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04/23/16 9:00am

David Gamberg Southold School District

After announcing in November that David Gamberg would continue as the shared superintendent of both Southold and Greenport school districts after his initial contract ends this June, a three-year contract was approved by the Greenport Board of Education on Tuesday and the Southold Board of Education the following night.


11/22/13 1:30pm
PAUL SQUIRE PHOTO | Southold Superintendent David Gamberg listens on as residents share their concerns over a plan to share a superintendent with Southold schools.

PAUL SQUIRE PHOTO | Southold Superintendent David Gamberg listens on as residents share their concerns over a plan to share a superintendent with Southold schools.

At first, no one in the small classroom at Greenport High School wanted to speak, as if the announcement had stunned them into silence.

Then, one by one, the roughly dozen residents at Greenport’s school board meeting began to weigh in on a plan to share a superintendent with their neighbors in Southold — and old wounds reopened.

In the late 90s, one resident said, Greenport was the “step-child” in a shared-services agreement with Southold.

They were treated like an “outsider,” some at the meeting claimed. Residents detailed how academically challenged students were offered classes at Greenport while gifted students had higher level offerings at Southold.

No one wanted to associate with Greenport then, so why would it work now?

But as Southold Superintendent David Gamberg — who would also run Greenport schools under the plan — detailed how students are already sharing services and are being treated equally, some said now may be the time to move on from old slights.

“I have my doubts, I have my concerns, but … the time is now to break down those cultural barriers,” said Chris Golden, a coach and teacher at Greenport. “If this is the opportunity, I’m on board 100 percent.”

The meeting came a day after Southold’s school board heard from two concerned parents in their district about the potential for a shared superintendent. The Southold moms that spoke at Wednesday’s meeting were focused on how Mr. Gamberg would divide his time at the schools and whether the districts might eventually be merged.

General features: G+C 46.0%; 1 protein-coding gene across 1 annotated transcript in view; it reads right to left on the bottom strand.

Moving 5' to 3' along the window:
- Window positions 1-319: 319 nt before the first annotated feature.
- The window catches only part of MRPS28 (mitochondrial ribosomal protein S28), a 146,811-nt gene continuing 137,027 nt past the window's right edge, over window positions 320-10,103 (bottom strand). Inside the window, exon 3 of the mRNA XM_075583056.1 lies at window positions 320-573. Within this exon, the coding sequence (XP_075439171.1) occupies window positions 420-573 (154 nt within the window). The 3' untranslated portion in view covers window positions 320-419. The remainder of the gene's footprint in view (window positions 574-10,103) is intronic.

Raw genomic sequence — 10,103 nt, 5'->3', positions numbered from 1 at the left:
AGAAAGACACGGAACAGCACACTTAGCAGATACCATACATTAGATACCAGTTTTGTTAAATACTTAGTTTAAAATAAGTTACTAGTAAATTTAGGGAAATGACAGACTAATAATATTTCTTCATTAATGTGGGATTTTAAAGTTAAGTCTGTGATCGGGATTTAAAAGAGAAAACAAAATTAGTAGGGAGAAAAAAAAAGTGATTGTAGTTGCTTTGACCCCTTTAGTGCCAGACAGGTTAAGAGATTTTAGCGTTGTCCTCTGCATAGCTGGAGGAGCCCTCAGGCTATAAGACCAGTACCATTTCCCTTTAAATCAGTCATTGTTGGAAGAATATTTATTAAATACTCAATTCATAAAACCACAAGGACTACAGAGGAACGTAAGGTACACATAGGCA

But Greenport’s residents were more concerned with the history between the two districts, and how not to repeat it.

Residents also discussed the “elephant in the room,” the potential consolidation with the Oysterponds School district. Members of the Oysterponds school board who attended the meeting said the two boards would get a “fresh start” on the talks soon.

Mr. Gamberg said he was aware of what had happened previously between Greenport and Southold.

“I don’t discount that history,” Mr. Gamberg told the audience, but added that students are treated fairly in the shared programs that already exist, like NJROTC and traveling soccer programs.

Board members Tina Volinski and Heather Wolf also described the equal treatment of their children by coaches and advisers in both schools.

Mr. Gamberg said it was “essential” as the new superintendent that he build trust between the schools.

Mr. Gamberg said he would plan to spend half-days in both schools on some days, while other days would be spent all at one building or all at the other.

But his commitment  to students from both schools would be unwavering, he said.

“It’s not a light switch that goes on and off; it has to be on all the time,” Mr. Gamberg said.

Current Greenport superintendent Michael Comanda said he was aware of concerns about the plan, but believed that the strength of the school’s faculty could make it a success.

“There’s a seasoned group of folks here,” he said, adding that Mr. Gamberg was “well respected by his peers.”

Southold board president Paulette Ofrias sat in the middle of the classroom and said the Greenport parents’ comments had opened her eyes.

“I can’t promise you this is going to work … all I can say is you learn from [the past] and move on,” she said.

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11/21/13 2:28pm
11/21/2013 2:28 PM
CARRIE MILLER PHOTO | David Gamberg talks to Greenport school officials after Wednesday night's meeting.